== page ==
by Anne Kimzey
The untimely death of blues guitarist Albert Macon last month surprised and saddened Alabama blues fans, many of whom were looking forward to annual performances by Macon and musical partner Robert Thomas at the Alabama Folklife Festival in Montgomery and City Stages music festival in Birmingham.
Friends report that Macon's death followed complications from a shooting injury received while he was cleaning his gun. After being treated by a doctor for the gunshot wound in his leg, he returned home and appeared to be mending well. His condition took a rapid turn for the worse, however, and he was admitted to the East Alabama Medical Center in Opelika where he died May 12 of kidney failure.
Macon, born in 1920 in Society Hill, played a type of music he called "boogie and blues," which he learned from his father, Buster Macon, at house parties and frolics in the rural Macon County community. They played old-time, country blues tunes, such as "John Henry," and "Staggerlee," in a rousing style intended for dancing.
In a 1991 interview with music researcher Joyce Cauthen, Macon described set dances held in neighbors' homes where his father played guitar and Robert Thomas' father called the figures that guided the couples on the dance floor. He also described another type of dance involving rhythmic foot shuffling and tapping, known as buckdancing. Macon, who was an excellent buckdancer himself, recalled the competitive nature of the scene. "They'd be singing what I'd be playing. Like 'Sixteen-Twenty' and 'Mean Old Frisco.' And then all the ladies would stand back and the men would come around and do the dance and see which one do the best dancing. He'd get out there and do the buck dance and other'n get out there and do another kind of dance and then another'n come in and see which one beat. And they had a little pot they give him, which one do the best dancing. They had the hat around, they'd give him a tip."
Albert Macon began teaching Robert Thomas to play blues guitar when Thomas, who was nine years younger than Macon, was about 15 years old. For the past 40 years the two men had been playing music together at fish fries, parties and festivals in the greater Auburn, Tuskegee, and Columbus, Georgia area. The two men also received national and international attention, playing such venues as the Knoxville World's Fair and the American Blues Festival in the Netherlands and the WDR Blues Festival in Bonn, Germany. Macon and Thomas recorded Blues and Boogie from Alabama, an album on the Dutch Swingmaster label, and are also featured on the recording In Celebration of a Legacy: Traditional Music of the Chattahoochee River Valley, produced by the Columbus Museum of Art.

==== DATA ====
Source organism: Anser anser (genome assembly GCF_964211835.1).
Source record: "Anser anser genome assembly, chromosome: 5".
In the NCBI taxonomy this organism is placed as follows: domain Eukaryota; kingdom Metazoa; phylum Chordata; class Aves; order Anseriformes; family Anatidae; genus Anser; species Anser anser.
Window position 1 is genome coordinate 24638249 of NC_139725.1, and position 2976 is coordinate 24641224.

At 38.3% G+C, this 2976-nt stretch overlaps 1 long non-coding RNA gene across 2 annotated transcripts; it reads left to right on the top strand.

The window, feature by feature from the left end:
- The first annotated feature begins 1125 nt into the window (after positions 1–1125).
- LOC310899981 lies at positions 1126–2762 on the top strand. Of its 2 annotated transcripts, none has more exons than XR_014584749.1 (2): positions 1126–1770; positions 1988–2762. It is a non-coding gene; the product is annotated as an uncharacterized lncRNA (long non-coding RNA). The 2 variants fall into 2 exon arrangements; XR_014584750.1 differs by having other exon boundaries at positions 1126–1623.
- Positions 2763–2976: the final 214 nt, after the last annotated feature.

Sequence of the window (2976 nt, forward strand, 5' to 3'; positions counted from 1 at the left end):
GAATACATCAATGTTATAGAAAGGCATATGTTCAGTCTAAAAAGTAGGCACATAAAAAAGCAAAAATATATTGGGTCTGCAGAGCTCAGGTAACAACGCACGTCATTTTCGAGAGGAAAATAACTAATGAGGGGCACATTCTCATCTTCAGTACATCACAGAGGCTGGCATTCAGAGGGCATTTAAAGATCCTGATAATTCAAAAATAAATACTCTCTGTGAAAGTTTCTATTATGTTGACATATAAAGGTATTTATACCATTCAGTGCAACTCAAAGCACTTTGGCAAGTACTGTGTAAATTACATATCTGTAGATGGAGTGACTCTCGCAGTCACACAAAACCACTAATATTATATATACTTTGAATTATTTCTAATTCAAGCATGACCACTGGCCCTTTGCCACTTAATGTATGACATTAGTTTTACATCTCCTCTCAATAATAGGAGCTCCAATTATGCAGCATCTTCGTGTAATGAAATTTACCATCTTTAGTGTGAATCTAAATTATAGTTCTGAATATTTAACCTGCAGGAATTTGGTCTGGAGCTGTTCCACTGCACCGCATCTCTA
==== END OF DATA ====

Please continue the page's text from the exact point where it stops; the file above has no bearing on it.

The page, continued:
Albert Macon defies the stereotype of the itinerant blues musician. He lived his entire life and raised his large family Society Hill, Alabama. He drove a school bus for 40 years in Tuskegee, where the town's leading citizens, including school principals, teachers, police officers and even the mayor, he said, were once students who rode his bus. He was one of the very few country blues musicians left in Alabama today who actually lived and learned his music in the era, setting and social conditions that produced this powerful, African-American musical tradition. Fortunately before his death, he was beginning to receive recognition for the cultural treasure that he was. Let us hope his legacy continues.
Anne Kimzey is a folklorist with the Alabama Center for Traditional Culture. Write: Alabama Center for Traditional Culture, 410 N. Hull St., Montgomery, AL 36104. The Alabama Center for Traditional Culture is a division of the Alabama State Council on the Arts.
Much of the information in this article is taken from an interview with Albert Macon and Robert Thomas conducted by Joyce Cauthen, February 14, 1991.